Economic theory supports the view that faster growing emerging market countries where productivity levels are catching up with developed countries should see their currencies strengthen over the longer term. However, this is currently happening through weakness in developed market currencies rather than strength in emerging market currencies.
One of the best known theories is the “Balassa-Samuelson” effect, which states that a country with higher productivity in the tradable sector (e.g. manufactured goods) will have higher wages in that sector than will a country with lower productivity. This can put upward pressure on wages in the non-tradable sector (e.g. local services) by more than the tradable sector where prices are kept constant through international competition. That can raise the overall price level relative to the country with lower productivity, resulting in an appreciation in the real exchange rate.1
There are many examples of a country’s per capita GDP rising as a result of higher productivity. Between 1961 and 1995 Japan saw a 300% appreciation in its real effective exchange rate. However, history suggests that this is not a one-way trend and that real currency appreciation is unlikely to happen in a straight line. In Japan, 30-plus years of real exchange rate appreciation was followed by over 20 years of real currency depreciation, suggesting that, in addition to valuation measures, it is also important to focus on country-specific factors and imbalances. For example, a common feature of countries with overvalued exchange rates is that they often run current account deficits (a country’s net position in trade, services and income). If this deficit is funded by long-term foreign direct investment, then this overvaluation can be sustained. However, if the deficit is funded by short-term portfolio flows, then it is questionable whether exchange rate appreciation is sustainable in the long term.
While the yen’s current decline is attributed to the recent political pledges, Japan’s economic and fiscal fundamentals have been worsening significantly in recent years. For example, the country posted trade deficits in both 2011 and 2012 and has seen its current account surplus decline markedly. The increased reliance on imported fuel in the wake of the suspension of its nuclear fuel industry will exacerbate this trend should the yen weaken further.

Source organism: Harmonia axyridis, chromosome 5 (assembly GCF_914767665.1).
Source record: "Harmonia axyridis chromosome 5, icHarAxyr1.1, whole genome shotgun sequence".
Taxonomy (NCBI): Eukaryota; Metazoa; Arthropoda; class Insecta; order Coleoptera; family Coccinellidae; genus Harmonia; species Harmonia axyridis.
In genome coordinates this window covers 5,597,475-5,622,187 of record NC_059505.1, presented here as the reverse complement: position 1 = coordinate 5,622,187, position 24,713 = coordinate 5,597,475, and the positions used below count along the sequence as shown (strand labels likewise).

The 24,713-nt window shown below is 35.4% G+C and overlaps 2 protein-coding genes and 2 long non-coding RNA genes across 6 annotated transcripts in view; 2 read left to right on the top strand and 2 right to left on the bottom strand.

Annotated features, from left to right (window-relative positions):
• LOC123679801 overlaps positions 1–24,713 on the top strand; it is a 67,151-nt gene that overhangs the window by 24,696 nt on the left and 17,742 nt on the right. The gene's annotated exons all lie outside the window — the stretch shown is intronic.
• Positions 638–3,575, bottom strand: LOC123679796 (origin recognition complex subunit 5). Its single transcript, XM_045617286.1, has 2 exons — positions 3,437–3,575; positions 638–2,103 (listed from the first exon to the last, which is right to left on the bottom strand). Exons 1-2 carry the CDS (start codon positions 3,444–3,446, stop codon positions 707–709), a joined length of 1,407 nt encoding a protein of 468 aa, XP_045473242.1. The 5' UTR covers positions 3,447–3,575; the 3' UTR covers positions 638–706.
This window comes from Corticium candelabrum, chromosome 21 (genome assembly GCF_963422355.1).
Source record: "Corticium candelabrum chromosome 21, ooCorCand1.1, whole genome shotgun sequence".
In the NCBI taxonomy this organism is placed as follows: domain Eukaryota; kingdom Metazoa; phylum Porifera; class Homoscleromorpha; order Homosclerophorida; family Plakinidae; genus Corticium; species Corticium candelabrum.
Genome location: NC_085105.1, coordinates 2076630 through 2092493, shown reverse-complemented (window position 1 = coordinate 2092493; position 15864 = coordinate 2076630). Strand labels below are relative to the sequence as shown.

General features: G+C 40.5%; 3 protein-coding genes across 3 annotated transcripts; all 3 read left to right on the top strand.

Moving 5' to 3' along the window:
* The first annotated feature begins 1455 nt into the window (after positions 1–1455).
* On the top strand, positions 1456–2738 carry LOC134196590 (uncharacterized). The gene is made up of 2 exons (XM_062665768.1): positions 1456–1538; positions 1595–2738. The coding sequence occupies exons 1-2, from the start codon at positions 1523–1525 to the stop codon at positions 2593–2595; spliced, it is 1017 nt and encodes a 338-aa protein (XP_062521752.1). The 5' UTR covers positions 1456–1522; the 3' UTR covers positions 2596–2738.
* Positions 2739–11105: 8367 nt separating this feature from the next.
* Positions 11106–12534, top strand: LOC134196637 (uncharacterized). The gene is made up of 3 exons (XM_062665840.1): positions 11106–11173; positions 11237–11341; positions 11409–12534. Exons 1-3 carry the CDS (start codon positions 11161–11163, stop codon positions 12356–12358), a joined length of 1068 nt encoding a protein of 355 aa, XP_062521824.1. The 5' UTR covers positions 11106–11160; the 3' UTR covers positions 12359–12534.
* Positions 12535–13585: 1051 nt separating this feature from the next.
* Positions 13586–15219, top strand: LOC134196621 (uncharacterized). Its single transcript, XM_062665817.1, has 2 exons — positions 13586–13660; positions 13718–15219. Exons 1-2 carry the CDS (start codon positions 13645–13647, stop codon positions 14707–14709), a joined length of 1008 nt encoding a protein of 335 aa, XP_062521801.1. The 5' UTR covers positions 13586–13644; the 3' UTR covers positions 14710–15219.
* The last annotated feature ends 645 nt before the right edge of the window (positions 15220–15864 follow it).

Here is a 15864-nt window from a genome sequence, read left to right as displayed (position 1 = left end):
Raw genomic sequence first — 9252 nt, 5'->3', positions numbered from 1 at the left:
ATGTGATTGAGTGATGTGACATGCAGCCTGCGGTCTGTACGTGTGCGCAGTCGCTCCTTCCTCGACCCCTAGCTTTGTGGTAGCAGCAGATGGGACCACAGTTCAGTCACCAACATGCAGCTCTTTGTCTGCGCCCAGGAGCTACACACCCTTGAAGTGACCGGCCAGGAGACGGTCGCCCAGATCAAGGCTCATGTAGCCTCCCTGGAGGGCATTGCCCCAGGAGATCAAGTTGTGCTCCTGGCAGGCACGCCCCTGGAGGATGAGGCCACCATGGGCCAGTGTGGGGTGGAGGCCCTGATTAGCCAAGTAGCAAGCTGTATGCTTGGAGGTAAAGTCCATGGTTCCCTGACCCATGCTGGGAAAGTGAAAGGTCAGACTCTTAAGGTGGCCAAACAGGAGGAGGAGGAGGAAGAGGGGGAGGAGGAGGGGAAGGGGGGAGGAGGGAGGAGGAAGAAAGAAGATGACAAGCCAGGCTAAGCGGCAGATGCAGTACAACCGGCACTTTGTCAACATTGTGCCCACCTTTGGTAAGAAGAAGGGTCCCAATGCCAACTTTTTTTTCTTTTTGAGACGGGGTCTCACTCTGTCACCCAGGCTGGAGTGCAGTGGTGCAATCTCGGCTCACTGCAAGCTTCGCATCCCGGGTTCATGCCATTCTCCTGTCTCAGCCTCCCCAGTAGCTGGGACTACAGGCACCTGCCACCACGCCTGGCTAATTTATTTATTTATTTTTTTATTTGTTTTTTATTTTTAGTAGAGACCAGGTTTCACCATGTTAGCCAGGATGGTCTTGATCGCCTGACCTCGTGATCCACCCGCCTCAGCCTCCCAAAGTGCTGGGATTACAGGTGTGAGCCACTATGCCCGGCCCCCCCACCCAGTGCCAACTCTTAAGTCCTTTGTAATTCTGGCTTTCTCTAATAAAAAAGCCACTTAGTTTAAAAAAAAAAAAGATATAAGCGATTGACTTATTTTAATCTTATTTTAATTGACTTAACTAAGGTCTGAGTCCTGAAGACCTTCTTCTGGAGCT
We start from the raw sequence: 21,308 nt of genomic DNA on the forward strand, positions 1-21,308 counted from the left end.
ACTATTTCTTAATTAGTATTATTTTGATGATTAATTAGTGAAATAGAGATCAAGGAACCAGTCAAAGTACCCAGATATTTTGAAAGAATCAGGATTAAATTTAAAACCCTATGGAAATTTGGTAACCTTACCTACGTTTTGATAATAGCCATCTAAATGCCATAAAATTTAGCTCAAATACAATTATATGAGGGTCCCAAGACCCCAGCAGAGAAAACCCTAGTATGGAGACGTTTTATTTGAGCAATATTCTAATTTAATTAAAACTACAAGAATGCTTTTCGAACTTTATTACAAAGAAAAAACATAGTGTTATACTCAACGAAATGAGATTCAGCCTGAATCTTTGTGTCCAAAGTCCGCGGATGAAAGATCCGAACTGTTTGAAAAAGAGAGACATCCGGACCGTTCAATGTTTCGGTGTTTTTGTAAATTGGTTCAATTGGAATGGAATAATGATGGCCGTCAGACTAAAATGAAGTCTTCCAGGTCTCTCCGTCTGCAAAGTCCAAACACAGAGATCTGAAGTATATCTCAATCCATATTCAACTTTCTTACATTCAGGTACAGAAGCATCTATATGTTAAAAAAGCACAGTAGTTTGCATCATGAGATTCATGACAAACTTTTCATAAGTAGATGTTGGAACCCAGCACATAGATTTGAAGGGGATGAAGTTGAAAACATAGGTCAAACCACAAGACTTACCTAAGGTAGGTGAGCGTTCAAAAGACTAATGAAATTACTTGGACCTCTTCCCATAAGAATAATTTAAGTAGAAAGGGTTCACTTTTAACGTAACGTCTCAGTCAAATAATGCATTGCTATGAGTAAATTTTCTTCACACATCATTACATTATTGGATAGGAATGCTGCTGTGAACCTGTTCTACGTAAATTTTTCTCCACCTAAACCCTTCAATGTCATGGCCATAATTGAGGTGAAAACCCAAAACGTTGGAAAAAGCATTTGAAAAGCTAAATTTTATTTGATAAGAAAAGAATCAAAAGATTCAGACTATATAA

Ultimately, countries that want to weaken their currencies either directly (through intervention) or indirectly (though QE) and that are not worried about generating inflation can do so by printing money until they achieve their goal (without undertaking any form of sterilization). By contrast, countries that want to strengthen their currencies (or stop them depreciating) have to do this by spending their finite foreign currency reserves and be willing to accept higher interest rates.
Protectionism on the Rise?
The issue facing many emerging countries is that printing money to weaken their currencies in response to monetary easing by the major developed countries is not an attractive option, given generally stronger growth and higher inflation pressures. Instead, despite assurances from the G20 that “we will resist all forms of protectionism and keep our markets open,” a valid concern is that, in order to try and protect their export sectors, some of these countries might adopt restrictive trade policies through implementing subsidies and tariffs.2 While developed markets’ central banks continue to adopt extraordinary and unconventional monetary policies that can manifest themselves in weaker or more volatile exchange rates, the challenge for emerging markets’ policymakers will be to calibrate their policies such that they maximise their countries’ growth potential without compromising their inflation credibility.
- Changes in the value of a currency’s nominal exchange rate do not reflect changes in the value of a currency’s purchasing power and have no significant economic impact. Therefore, economists adjust the nominal exchange rate for differences in inflation and this is referred to as the real exchange rate.
- The World Trade Organization’s 2012 annual report raises this fear, stating that it had witnessed an increase in “trade-restrictive measures… The difficulties and concerns generated by the persistence of the global economic crisis, with its many facets, are fuelling the political and economic pressures put on governments to raise trade barriers. This is not the time to succumb to these pressures… trade frictions seem to be increasing at a time of continuous economic difficulties. These tensions are reflected… through decisions affecting foreign investment.” (Annual Report by the Director General (October 2011-October 2012): Overview of developments in the international trading environment)